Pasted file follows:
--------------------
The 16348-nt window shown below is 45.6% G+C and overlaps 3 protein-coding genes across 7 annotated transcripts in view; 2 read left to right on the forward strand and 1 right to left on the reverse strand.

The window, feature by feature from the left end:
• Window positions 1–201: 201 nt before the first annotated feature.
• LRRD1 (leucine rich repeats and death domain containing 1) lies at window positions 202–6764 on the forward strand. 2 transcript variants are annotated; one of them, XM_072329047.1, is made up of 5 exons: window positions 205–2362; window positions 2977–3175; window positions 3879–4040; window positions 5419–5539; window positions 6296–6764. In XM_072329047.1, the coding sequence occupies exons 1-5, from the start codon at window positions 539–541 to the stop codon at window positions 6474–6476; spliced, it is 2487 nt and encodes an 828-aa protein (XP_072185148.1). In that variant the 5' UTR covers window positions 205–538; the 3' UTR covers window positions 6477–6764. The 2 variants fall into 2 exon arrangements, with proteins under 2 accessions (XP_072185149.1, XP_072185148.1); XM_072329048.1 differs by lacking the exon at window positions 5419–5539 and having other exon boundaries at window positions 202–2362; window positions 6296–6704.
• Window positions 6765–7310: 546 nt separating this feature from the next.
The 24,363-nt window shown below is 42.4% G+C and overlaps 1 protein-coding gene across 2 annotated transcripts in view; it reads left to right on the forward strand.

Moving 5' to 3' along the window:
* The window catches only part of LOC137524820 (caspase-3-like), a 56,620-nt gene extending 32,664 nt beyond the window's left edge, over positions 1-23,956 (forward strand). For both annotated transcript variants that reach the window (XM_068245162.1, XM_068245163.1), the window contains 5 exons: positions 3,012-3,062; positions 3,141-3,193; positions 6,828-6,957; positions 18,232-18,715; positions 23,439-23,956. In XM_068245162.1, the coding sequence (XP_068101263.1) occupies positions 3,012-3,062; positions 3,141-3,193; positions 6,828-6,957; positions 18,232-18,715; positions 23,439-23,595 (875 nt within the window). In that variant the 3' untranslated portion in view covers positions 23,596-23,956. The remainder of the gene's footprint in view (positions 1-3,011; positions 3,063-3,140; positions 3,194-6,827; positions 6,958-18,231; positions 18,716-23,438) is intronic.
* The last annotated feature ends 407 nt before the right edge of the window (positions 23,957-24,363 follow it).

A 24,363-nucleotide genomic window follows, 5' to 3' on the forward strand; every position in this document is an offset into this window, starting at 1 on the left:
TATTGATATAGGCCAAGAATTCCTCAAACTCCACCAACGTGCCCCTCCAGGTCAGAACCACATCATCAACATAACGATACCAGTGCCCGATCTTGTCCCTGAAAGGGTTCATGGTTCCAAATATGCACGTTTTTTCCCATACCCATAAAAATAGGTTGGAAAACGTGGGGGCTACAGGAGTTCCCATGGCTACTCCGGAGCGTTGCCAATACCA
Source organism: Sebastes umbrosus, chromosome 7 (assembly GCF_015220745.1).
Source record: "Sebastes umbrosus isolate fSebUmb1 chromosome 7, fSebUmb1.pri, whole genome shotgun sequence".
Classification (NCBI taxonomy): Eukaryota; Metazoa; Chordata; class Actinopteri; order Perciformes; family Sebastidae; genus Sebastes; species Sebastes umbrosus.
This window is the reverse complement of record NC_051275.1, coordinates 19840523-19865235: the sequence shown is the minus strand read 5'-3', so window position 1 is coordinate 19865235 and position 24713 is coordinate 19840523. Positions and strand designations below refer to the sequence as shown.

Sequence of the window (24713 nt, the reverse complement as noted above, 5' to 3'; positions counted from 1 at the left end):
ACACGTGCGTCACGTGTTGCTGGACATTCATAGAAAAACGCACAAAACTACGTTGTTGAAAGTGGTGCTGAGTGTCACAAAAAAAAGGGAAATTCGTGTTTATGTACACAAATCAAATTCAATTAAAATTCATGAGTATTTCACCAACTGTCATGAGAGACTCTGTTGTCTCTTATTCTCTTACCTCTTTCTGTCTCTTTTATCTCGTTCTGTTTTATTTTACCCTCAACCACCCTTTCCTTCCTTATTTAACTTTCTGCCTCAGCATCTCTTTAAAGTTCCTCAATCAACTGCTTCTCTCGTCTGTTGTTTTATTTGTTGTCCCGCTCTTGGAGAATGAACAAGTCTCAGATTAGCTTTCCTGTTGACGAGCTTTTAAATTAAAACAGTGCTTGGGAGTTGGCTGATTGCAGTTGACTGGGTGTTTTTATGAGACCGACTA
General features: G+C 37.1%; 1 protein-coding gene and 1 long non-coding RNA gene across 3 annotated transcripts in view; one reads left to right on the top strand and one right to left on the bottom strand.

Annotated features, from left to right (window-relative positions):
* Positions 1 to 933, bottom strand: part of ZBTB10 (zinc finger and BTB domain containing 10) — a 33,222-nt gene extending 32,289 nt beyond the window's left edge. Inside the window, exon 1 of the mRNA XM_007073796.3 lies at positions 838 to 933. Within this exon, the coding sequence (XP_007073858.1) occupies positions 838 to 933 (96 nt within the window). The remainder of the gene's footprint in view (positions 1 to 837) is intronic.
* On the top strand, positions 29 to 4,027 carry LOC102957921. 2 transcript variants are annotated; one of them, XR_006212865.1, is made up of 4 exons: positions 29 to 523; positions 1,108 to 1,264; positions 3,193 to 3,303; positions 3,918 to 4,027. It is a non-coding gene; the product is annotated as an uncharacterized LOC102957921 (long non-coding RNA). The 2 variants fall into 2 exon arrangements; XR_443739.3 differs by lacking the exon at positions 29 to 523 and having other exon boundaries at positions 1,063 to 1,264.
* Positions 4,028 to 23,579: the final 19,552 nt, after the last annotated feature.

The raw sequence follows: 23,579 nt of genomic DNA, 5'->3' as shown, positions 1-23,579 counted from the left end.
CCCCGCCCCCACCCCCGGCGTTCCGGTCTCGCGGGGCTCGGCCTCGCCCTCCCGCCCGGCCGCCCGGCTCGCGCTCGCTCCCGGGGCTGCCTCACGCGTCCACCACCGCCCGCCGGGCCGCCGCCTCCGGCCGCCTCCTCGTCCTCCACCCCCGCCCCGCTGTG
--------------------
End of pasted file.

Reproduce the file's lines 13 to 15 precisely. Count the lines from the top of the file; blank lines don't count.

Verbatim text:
Source record: "Sebastes umbrosus isolate fSebUmb1 chromosome 7, fSebUmb1.pri, whole genome shotgun sequence".
Classification (NCBI taxonomy): Eukaryota; Metazoa; Chordata; class Actinopteri; order Perciformes; family Sebastidae; genus Sebastes; species Sebastes umbrosus.
This window is the reverse complement of record NC_051275.1, coordinates 19840523-19865235: the sequence shown is the minus strand read 5'-3', so window position 1 is coordinate 19865235 and position 24713 is coordinate 19840523. Positions and strand designations below refer to the sequence as shown.